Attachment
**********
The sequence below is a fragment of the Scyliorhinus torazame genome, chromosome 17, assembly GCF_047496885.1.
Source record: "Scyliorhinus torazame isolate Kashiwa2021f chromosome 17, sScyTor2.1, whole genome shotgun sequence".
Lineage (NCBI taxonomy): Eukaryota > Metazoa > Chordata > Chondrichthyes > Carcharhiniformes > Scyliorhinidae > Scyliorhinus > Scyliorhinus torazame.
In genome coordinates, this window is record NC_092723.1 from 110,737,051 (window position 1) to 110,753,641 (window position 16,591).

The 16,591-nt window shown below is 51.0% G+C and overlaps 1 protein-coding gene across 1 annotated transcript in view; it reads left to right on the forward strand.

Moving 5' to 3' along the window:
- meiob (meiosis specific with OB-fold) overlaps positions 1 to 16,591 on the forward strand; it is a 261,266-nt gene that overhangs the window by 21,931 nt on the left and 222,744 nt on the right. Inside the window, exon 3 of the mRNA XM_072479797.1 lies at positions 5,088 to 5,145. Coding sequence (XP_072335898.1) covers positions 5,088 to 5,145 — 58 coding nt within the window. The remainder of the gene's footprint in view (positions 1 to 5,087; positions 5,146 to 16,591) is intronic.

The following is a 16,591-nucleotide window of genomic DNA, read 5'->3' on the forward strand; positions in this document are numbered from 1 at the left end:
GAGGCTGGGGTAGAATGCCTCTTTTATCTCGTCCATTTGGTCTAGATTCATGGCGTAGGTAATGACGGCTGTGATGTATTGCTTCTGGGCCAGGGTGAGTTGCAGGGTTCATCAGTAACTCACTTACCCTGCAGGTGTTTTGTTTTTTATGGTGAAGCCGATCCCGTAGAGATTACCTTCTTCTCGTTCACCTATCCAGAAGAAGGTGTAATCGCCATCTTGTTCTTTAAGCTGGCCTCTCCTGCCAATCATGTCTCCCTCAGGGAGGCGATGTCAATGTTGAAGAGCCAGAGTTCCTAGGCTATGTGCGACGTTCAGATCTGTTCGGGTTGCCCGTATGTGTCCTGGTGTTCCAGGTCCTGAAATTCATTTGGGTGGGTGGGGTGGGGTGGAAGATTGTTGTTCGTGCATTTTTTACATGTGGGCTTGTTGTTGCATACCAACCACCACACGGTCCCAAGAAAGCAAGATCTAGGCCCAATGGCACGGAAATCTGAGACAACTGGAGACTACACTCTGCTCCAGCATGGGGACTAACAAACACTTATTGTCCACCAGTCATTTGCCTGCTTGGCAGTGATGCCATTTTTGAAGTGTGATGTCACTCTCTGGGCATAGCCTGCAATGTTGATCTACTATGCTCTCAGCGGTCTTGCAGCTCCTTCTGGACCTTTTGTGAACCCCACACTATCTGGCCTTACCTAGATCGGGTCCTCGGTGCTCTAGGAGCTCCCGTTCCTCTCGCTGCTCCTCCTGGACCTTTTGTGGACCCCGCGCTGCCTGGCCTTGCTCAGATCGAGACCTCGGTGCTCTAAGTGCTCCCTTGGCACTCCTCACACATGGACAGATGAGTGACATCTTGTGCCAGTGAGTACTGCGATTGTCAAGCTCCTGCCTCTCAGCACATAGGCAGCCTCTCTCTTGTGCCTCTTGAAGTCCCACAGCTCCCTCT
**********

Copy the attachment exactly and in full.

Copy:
The sequence below is a fragment of the Scyliorhinus torazame genome, chromosome 17, assembly GCF_047496885.1.
Source record: "Scyliorhinus torazame isolate Kashiwa2021f chromosome 17, sScyTor2.1, whole genome shotgun sequence".
Lineage (NCBI taxonomy): Eukaryota > Metazoa > Chordata > Chondrichthyes > Carcharhiniformes > Scyliorhinidae > Scyliorhinus > Scyliorhinus torazame.
In genome coordinates, this window is record NC_092723.1 from 110,737,051 (window position 1) to 110,753,641 (window position 16,591).

The 16,591-nt window shown below is 51.0% G+C and overlaps 1 protein-coding gene across 1 annotated transcript in view; it reads left to right on the forward strand.

Moving 5' to 3' along the window:
- meiob (meiosis specific with OB-fold) overlaps positions 1 to 16,591 on the forward strand; it is a 261,266-nt gene that overhangs the window by 21,931 nt on the left and 222,744 nt on the right. Inside the window, exon 3 of the mRNA XM_072479797.1 lies at positions 5,088 to 5,145. Coding sequence (XP_072335898.1) covers positions 5,088 to 5,145 — 58 coding nt within the window. The remainder of the gene's footprint in view (positions 1 to 5,087; positions 5,146 to 16,591) is intronic.

The following is a 16,591-nucleotide window of genomic DNA, read 5'->3' on the forward strand; positions in this document are numbered from 1 at the left end:
GAGGCTGGGGTAGAATGCCTCTTTTATCTCGTCCATTTGGTCTAGATTCATGGCGTAGGTAATGACGGCTGTGATGTATTGCTTCTGGGCCAGGGTGAGTTGCAGGGTTCATCAGTAACTCACTTACCCTGCAGGTGTTTTGTTTTTTATGGTGAAGCCGATCCCGTAGAGATTACCTTCTTCTCGTTCACCTATCCAGAAGAAGGTGTAATCGCCATCTTGTTCTTTAAGCTGGCCTCTCCTGCCAATCATGTCTCCCTCAGGGAGGCGATGTCAATGTTGAAGAGCCAGAGTTCCTAGGCTATGTGCGACGTTCAGATCTGTTCGGGTTGCCCGTATGTGTCCTGGTGTTCCAGGTCCTGAAATTCATTTGGGTGGGTGGGGTGGGGTGGAAGATTGTTGTTCGTGCATTTTTTACATGTGGGCTTGTTGTTGCATACCAACCACCACACGGTCCCAAGAAAGCAAGATCTAGGCCCAATGGCACGGAAATCTGAGACAACTGGAGACTACACTCTGCTCCAGCATGGGGACTAACAAACACTTATTGTCCACCAGTCATTTGCCTGCTTGGCAGTGATGCCATTTTTGAAGTGTGATGTCACTCTCTGGGCATAGCCTGCAATGTTGATCTACTATGCTCTCAGCGGTCTTGCAGCTCCTTCTGGACCTTTTGTGAACCCCACACTATCTGGCCTTACCTAGATCGGGTCCTCGGTGCTCTAGGAGCTCCCGTTCCTCTCGCTGCTCCTCCTGGACCTTTTGTGGACCCCGCGCTGCCTGGCCTTGCTCAGATCGAGACCTCGGTGCTCTAAGTGCTCCCTTGGCACTCCTCACACATGGACAGATGAGTGACATCTTGTGCCAGTGAGTACTGCGATTGTCAAGCTCCTGCCTCTCAGCACATAGGCAGCCTCTCTCTTGTGCCTCTTGAAGTCCCACAGCTCCCTCT